Noone Wants to be on a “No-buy List:” The Tragedy in Bangladesh and What it Means for LA Fashion

Bangladesh

The collapse of a factory in Bangladesh that killed at least 1,1000 people has raised questions about the role of the fashion industry in the working conditions found in countries like Bangladesh. Several companies including H&M, Carrefour, and Benetton have signed an international agreement that requires each signatory to help fund fire and building safety improvements in factories.

So we wanted to know, what does this mean for LA’s fashion industry? DnA’s Caroline Chamberlain called Ilse Metchek, President of the California Fashion Association.

Chamberlain: What are the implications of the Bangladesh building collapse for the LA fashion industry?

Metchek: Not a lot. The reason for that is that the LA fashion industry does not deal with large volume commodity products like Wal-Mart and Target. The LA design community relies on a higher priced market–merchandise that is not cheap. When buyers buy from Los Angeles, they are not buying merchandise that is cheaper than anywhere else. Our manufacturers for the most part do not work in Bangladesh.

C: Are people in the Los Angeles fashion community concerned about the ethics behind the clothing they produce?

M: Ethical practices is a subjective term. Nobody wants any picketing. They care because they are ever-watchful of being on a no-buy list. But it is a decision based on money. The word caring in the world of business is not an altruistic term. What do they care about? They care about their brand, their reputation, and their standing in the community. You do not want to be on that list of manufacturers who is found in a Bangladesh factory.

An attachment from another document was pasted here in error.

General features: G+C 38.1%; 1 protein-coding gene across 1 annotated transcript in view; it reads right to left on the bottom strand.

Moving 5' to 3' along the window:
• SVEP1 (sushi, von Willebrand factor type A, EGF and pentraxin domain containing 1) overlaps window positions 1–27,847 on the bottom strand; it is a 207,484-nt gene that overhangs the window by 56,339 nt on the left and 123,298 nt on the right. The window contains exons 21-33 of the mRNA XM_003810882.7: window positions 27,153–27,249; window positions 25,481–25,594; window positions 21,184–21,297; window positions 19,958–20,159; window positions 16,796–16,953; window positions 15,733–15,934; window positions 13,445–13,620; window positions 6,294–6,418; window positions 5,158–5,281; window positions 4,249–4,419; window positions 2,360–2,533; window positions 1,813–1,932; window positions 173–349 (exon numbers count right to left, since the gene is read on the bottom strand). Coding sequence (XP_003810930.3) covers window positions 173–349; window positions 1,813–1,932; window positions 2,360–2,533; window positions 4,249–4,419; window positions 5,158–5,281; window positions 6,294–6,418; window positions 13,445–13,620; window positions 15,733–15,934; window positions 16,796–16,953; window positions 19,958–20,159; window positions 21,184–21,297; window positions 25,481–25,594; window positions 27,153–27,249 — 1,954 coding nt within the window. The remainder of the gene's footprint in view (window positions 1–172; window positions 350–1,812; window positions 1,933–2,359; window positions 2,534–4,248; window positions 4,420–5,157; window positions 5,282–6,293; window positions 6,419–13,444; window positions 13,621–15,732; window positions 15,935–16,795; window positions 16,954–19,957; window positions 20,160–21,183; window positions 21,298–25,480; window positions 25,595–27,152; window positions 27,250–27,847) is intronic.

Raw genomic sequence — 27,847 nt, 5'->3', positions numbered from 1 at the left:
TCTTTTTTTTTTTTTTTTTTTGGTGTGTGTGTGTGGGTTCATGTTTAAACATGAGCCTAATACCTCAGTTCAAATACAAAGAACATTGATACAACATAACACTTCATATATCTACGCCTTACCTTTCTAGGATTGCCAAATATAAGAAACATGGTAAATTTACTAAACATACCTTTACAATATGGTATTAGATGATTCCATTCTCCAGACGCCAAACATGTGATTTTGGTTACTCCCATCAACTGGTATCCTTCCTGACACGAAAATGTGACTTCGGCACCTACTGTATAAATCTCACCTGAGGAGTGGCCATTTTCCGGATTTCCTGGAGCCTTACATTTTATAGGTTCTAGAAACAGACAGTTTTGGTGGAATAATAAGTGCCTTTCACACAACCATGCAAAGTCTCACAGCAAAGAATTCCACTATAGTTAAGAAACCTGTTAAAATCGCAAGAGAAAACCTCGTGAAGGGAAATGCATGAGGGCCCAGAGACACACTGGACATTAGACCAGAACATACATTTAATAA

C: How has the design and fashion community in Los Angeles reacted to the building collapse in Bangladesh?

M: Just as any business community reacted. It was a terrible occurrence in the world. The building collapsed, that is very, very sad and it’s a reflection of the lack of concern of Bangladesh for its people. When it is apparel-specific then they immediately react and take a look at their supply chain.

But the ramifications have to be thought through. This is what happened to Cambodia and Myanmar 15 years ago. The practices in Bangladesh have been suspect. There are very clear rules for factories that began 15 years ago. Many of the major brands in the United States had very strict rules about sourcing and manufacturing. No matter what they [the United States manufacturers] did they [Cambodia and Myanmar] did not keep their promise. And that’s what’s going to happen with Bangladesh. In those countries, apparel manufacturing is probably the largest employer of people who would otherwise have no employment– and they will suffer. The owners of the factories and the owners of the buildings will suffer because they won’t get the business.

C: Is the international pact recently signed by many major retailers going to make a difference?

M: Surely it will. The reason Wal-Mart’s not signing on to that is because Wal-Mart will set its own rules. The lower you go in terms of pricing, they will need Bangladesh. The problem is the factories and how they are run. (See more on Wal-Mart’s solo plan in the New York Times)

C: What regulations apply to domestically manufactured products?

M: Domestic manufacturing has very clear restrictions and oversight. On wage an hour and AB633 a law that very clearly defines how a factory must operate in CA, and we are the only state that has those type of regulations. We as an industry, are much more highly regulated than any other state in the union.

For more of KCRW’s coverage on the implications of the collapse of the Bangladesh factory, listen to this To the Point; and read this NYT editorial for considerations before “you buy that T-shirt.”